Anastasia was a great character. I can see why some readers would get annoyed with her because she can be very whiny and kind of dramatic, but I didn’t mind because her reactions felt very real and reasonable to me. I mean, her sister – the only family member she has left – has gone missing and everyone thinks she’s dead and therefore isn’t trying to find her. I think it’s okay for her to complain about it, haha. Overall, she was a very realistic character – you can see how much she cares for her sister and even though she doesn’t always make the best decisions, she refuses to back down and that’s something I really admire in characters.

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I also really appreciated how the author handled the aftermath of traumatic events. Anastasia is very affected by her sister’s disappearance (and presumed death) and I thought the ways in which she shows this were pretty realistic. She’s very depressed at first and even once she gets over that initial depression, the trauma still affects her. Simple things trigger those memories and make her feel guilty. I won’t go into specifics because I don’t want to risk spoiling things, but I definitely wanted to mention how realistic the impact of the trauma was.

Finally, I simply loved that a lot of the story takes place in Boston and that there are tons of references to BU. I’m currently a senior at BU and it’s honestly just really fun to me when I’m reading a book and see all these little references that I can pick up on and relate to. It just added a little something extra to my experience.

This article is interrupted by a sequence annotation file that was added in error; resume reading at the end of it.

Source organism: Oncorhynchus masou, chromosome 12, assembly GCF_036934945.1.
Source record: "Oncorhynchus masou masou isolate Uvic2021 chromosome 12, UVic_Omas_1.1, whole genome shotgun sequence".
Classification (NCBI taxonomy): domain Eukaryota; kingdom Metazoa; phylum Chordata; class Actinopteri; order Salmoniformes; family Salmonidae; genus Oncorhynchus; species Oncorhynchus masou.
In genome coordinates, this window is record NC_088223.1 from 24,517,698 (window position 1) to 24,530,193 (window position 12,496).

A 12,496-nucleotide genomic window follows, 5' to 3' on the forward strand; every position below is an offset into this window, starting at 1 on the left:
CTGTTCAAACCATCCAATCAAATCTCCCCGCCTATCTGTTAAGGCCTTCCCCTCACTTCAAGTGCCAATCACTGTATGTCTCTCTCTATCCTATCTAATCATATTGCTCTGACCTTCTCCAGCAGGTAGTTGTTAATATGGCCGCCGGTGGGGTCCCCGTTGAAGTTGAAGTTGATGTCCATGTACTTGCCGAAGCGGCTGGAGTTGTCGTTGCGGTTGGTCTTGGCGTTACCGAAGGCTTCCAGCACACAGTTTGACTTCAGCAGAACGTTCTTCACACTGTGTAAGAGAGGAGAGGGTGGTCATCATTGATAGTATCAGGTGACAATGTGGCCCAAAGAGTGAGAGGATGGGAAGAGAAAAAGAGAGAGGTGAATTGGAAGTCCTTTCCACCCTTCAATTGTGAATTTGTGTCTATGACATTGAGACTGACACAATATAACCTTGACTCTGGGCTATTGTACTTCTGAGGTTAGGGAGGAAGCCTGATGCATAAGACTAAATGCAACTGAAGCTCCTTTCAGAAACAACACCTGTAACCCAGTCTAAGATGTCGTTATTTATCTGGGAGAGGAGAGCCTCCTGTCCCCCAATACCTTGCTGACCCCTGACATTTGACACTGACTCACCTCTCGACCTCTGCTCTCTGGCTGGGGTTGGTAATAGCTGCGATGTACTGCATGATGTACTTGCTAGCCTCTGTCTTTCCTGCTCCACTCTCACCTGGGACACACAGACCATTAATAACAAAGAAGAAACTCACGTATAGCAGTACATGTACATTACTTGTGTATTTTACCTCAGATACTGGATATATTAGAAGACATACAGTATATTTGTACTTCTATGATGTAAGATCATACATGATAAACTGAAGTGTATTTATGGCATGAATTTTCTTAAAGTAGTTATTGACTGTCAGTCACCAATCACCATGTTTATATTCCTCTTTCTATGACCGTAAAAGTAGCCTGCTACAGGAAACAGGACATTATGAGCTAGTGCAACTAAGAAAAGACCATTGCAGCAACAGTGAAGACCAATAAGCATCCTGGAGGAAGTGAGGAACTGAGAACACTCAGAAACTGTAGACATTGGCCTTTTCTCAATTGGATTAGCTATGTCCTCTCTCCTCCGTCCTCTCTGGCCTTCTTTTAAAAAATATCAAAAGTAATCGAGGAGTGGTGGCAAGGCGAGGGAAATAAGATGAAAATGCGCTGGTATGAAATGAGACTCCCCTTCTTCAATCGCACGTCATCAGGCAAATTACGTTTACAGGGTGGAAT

Overall, this was a really interesting and captivating book and I’m really glad that I had the chance to read it. I’ll be eagerly awaiting the next book in the series! If you’re a fan of mysteries, this is definitely a book to check out.


There’s also a giveaway being included in this blog tour with a really fun prize: you get to name one of the secondary characters in the next book! Sounds pretty cool, if you ask me. Click HERE to enter!

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9 thoughts on “ARC Review: Proof of Lies by Diana Rodriguez Wallach (+ Giveaway!)

  1. Pingback: Blog Tour Sign Ups: Proof of Lies (Anastasia Phoenix, #1) by Diana Rodriguez Wallach - YA Reads Blog Tours

  2. Pingback: Proof of Lies (plus a giveaway!!!) – 2 Cooks Crafting Books

  3. It’s so fun that this book centers around Boston and you are quite familiar! I always grin to myself when reading about a city I am intimately familiar with. I feel like I’m a part of the secret/story. I’m not a huge fan of diversity being used as a plot device (Who is, let’s be real), but it sounds like something worth passing over for a great book. I’ll have to check this out. Thanks for a wonderful review, Kourtni!


    • Yup, same here! I get so excited when I actually recognize places that a book is talking about, haha.
      I definitely wasn’t a fan of diversity being used as a plot device, but considering that was pretty much my only complaint about the story, I think it’s forgivable. 😛
      Thanks for reading! Hope you enjoy this if you end up reading it 🙂